Pillay got one thing wrong

Navi Pillay, the UN Human Rights Commissioner, had a fairly successful sojourn in Zimbabwe and was spot on in much of her analysis. But she got it wrong on the targeted sanctions imposed on Zanu (PF) human rights abusers by the West a decade ago.

Paul Bogaert
Paul Bogaert

The collapse of our economy and consequent suffering of the majority of Zimbabweans started well before the selective restrictions on individuals and companies aligned to Zanu (PF) were decreed.

Our position, which we have consistently maintained and substantiated with fact, is that the targeted sanctions had nothing to do with the people’s suffering. The buck for that should squarely stop at President Robert Mugabe’s door.

Prior to the establishment of the Government of National Unity, the Zanu (PF) government brought the country to its knees through mis-governance, corruption, patronage and the willful destruction of the agricultural industry, which was the backbone of industry.

We have always been in agreement with the position that the thousands of land hungry Zimbabweans needed to be resettled. The main problem was with the manner in which the programme was conducted.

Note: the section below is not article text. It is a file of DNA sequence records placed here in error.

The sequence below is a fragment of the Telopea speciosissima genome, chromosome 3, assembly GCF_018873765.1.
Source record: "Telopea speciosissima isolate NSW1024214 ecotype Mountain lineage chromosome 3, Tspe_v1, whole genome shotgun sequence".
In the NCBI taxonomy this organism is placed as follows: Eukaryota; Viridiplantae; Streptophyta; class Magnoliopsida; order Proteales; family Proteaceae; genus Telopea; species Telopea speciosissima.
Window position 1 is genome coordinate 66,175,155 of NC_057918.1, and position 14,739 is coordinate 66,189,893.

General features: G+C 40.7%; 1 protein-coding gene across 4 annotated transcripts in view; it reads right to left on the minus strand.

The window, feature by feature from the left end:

It is now very clear that Zanu (PF) hurried to eject commercial farmers as a knee-jerk reaction to the emergence of the MDC, and used the redistribution as a populist strategy to preserve the political power it had for a long time taken for granted, and abused.

Fast forward to 2012, and the party is still in the same destructive mode. With a crucial election looming, the party is still insisting on a primitive black empowerment exercise that, in reality, is characterized by the same greed and corruption as that which tainted the fast-track land “reform” programme.

Just as the fat cats took most of the fertile land and condemned the hapless communal farmers to rocky and unyielding plots, they will once again take the stakes from foreign-owned companies in a lame simulation of indigenisation.

But who does not know the effect that this is having on investor confidence? Which investor in his or her right mind would proceed to pour millions of dollars into a business venture that could be grabbed at any time? If investors don’t come in, what does that have to do with targeted sanctions?

Who does not know that despite the targeted sanctions, Zimbabwean businesses have always been able to trade internationally, even with companies in the US and EU? When the Zanu (PF)-owned Zidco, for example, fails to trade because of the sanctions, to what extent does that impact the national economy?

Yes, people have been retrenched by the companies aligned to Zanu (PF) because of viability problems, but why should the sanctions be blamed for the collapse of David Whitehead or Ziscosteel that were never on the sanctions list?

Post published in: Editor: Wilf Mbanga
  1. Wilbert Mukori

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